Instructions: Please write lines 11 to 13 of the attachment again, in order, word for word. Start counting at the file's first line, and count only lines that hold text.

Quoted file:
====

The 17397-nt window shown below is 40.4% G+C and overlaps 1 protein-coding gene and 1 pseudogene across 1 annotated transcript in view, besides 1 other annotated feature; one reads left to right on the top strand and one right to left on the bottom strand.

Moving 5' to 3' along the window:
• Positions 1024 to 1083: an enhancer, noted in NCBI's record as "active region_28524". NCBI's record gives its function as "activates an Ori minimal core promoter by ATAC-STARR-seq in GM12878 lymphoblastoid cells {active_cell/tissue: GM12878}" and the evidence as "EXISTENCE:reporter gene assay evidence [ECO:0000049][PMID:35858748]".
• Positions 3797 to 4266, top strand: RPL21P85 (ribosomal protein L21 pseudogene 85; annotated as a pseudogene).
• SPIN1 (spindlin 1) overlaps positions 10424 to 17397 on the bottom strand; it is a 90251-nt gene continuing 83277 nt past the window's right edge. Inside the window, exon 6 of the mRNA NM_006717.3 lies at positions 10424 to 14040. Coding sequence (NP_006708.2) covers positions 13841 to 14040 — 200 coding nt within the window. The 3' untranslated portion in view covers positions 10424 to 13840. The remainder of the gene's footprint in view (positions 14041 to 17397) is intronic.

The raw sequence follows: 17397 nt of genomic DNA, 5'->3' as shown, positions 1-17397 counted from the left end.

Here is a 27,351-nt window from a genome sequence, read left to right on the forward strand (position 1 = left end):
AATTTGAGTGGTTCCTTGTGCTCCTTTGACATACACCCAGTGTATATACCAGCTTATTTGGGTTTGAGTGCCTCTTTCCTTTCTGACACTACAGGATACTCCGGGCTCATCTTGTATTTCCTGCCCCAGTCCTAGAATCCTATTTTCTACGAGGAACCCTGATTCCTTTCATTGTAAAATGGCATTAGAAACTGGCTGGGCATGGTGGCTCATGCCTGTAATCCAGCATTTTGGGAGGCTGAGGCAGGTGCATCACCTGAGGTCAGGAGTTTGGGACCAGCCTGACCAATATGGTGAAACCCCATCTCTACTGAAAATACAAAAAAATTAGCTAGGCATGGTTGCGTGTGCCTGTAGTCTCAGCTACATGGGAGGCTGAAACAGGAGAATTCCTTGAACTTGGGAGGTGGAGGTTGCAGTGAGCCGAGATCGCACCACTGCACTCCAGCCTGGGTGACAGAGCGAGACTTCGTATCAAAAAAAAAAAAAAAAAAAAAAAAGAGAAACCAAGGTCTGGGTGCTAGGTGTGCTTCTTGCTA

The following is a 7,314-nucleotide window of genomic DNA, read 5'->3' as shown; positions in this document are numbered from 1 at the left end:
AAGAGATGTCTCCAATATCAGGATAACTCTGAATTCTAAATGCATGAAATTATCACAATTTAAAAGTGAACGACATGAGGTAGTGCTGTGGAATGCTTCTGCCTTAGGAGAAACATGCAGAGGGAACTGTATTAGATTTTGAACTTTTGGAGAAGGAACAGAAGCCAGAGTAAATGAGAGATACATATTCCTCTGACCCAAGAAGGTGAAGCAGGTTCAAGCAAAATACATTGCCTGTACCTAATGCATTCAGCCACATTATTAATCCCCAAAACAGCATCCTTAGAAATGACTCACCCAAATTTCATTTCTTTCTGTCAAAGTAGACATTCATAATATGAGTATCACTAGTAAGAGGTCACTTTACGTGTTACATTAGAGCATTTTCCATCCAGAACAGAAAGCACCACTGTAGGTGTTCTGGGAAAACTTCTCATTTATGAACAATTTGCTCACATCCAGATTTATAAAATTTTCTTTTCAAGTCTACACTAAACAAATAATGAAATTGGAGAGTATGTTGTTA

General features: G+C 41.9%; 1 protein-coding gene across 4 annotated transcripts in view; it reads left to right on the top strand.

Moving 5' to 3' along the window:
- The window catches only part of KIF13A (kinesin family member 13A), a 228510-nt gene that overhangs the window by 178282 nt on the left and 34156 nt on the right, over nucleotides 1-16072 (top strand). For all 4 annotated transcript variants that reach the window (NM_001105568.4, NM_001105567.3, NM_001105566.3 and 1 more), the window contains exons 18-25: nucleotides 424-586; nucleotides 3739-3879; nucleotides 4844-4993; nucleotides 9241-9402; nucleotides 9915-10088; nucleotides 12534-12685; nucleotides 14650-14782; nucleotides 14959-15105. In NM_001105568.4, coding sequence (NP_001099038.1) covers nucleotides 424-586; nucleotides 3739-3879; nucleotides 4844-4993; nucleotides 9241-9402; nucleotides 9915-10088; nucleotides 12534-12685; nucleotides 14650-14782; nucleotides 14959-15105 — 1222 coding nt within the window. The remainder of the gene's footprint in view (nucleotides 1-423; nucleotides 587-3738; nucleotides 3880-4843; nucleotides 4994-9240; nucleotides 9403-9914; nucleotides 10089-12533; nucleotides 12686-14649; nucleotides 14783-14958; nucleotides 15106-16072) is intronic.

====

General features: G+C 41.9%; 1 protein-coding gene across 4 annotated transcripts in view; it reads left to right on the top strand.

Moving 5' to 3' along the window:
- The window catches only part of KIF13A (kinesin family member 13A), a 228510-nt gene that overhangs the window by 178282 nt on the left and 34156 nt on the right, over nucleotides 1-16072 (top strand). For all 4 annotated transcript variants that reach the window (NM_001105568.4, NM_001105567.3, NM_001105566.3 and 1 more), the window contains exons 18-25: nucleotides 424-586; nucleotides 3739-3879; nucleotides 4844-4993; nucleotides 9241-9402; nucleotides 9915-10088; nucleotides 12534-12685; nucleotides 14650-14782; nucleotides 14959-15105. In NM_001105568.4, coding sequence (NP_001099038.1) covers nucleotides 424-586; nucleotides 3739-3879; nucleotides 4844-4993; nucleotides 9241-9402; nucleotides 9915-10088; nucleotides 12534-12685; nucleotides 14650-14782; nucleotides 14959-15105 — 1222 coding nt within the window. The remainder of the gene's footprint in view (nucleotides 1-423; nucleotides 587-3738; nucleotides 3880-4843; nucleotides 4994-9240; nucleotides 9403-9914; nucleotides 10089-12533; nucleotides 12686-14649; nucleotides 14783-14958; nucleotides 15106-16072) is intronic.